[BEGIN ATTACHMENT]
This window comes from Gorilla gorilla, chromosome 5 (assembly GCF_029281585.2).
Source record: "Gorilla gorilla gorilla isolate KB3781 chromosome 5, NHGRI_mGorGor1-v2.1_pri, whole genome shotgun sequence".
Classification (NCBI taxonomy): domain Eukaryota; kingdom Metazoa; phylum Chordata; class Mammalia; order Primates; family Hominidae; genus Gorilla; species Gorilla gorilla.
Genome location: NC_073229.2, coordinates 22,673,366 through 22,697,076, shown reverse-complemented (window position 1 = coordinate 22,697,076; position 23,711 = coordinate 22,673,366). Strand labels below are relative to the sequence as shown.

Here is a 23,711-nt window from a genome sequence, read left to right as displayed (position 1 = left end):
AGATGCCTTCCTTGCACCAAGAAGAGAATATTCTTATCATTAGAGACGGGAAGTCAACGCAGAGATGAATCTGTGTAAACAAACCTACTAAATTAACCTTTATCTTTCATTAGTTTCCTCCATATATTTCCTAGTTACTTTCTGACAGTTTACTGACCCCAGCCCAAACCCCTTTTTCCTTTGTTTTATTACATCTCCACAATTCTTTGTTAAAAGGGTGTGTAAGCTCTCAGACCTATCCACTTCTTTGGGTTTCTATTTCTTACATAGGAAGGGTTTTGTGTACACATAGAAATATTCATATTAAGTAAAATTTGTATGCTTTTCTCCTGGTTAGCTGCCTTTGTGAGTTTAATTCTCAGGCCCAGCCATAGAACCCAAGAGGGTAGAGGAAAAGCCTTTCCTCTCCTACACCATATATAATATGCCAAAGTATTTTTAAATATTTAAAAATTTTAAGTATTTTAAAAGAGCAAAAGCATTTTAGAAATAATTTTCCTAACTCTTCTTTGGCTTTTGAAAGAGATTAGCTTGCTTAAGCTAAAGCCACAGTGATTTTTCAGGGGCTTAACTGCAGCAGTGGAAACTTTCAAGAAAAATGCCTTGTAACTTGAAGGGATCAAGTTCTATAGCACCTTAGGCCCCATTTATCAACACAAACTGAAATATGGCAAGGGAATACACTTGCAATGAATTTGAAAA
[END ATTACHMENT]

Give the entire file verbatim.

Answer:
This window comes from Gorilla gorilla, chromosome 5 (assembly GCF_029281585.2).
Source record: "Gorilla gorilla gorilla isolate KB3781 chromosome 5, NHGRI_mGorGor1-v2.1_pri, whole genome shotgun sequence".
Classification (NCBI taxonomy): domain Eukaryota; kingdom Metazoa; phylum Chordata; class Mammalia; order Primates; family Hominidae; genus Gorilla; species Gorilla gorilla.
Genome location: NC_073229.2, coordinates 22,673,366 through 22,697,076, shown reverse-complemented (window position 1 = coordinate 22,697,076; position 23,711 = coordinate 22,673,366). Strand labels below are relative to the sequence as shown.

Here is a 23,711-nt window from a genome sequence, read left to right as displayed (position 1 = left end):
AGATGCCTTCCTTGCACCAAGAAGAGAATATTCTTATCATTAGAGACGGGAAGTCAACGCAGAGATGAATCTGTGTAAACAAACCTACTAAATTAACCTTTATCTTTCATTAGTTTCCTCCATATATTTCCTAGTTACTTTCTGACAGTTTACTGACCCCAGCCCAAACCCCTTTTTCCTTTGTTTTATTACATCTCCACAATTCTTTGTTAAAAGGGTGTGTAAGCTCTCAGACCTATCCACTTCTTTGGGTTTCTATTTCTTACATAGGAAGGGTTTTGTGTACACATAGAAATATTCATATTAAGTAAAATTTGTATGCTTTTCTCCTGGTTAGCTGCCTTTGTGAGTTTAATTCTCAGGCCCAGCCATAGAACCCAAGAGGGTAGAGGAAAAGCCTTTCCTCTCCTACACCATATATAATATGCCAAAGTATTTTTAAATATTTAAAAATTTTAAGTATTTTAAAAGAGCAAAAGCATTTTAGAAATAATTTTCCTAACTCTTCTTTGGCTTTTGAAAGAGATTAGCTTGCTTAAGCTAAAGCCACAGTGATTTTTCAGGGGCTTAACTGCAGCAGTGGAAACTTTCAAGAAAAATGCCTTGTAACTTGAAGGGATCAAGTTCTATAGCACCTTAGGCCCCATTTATCAACACAAACTGAAATATGGCAAGGGAATACACTTGCAATGAATTTGAAAA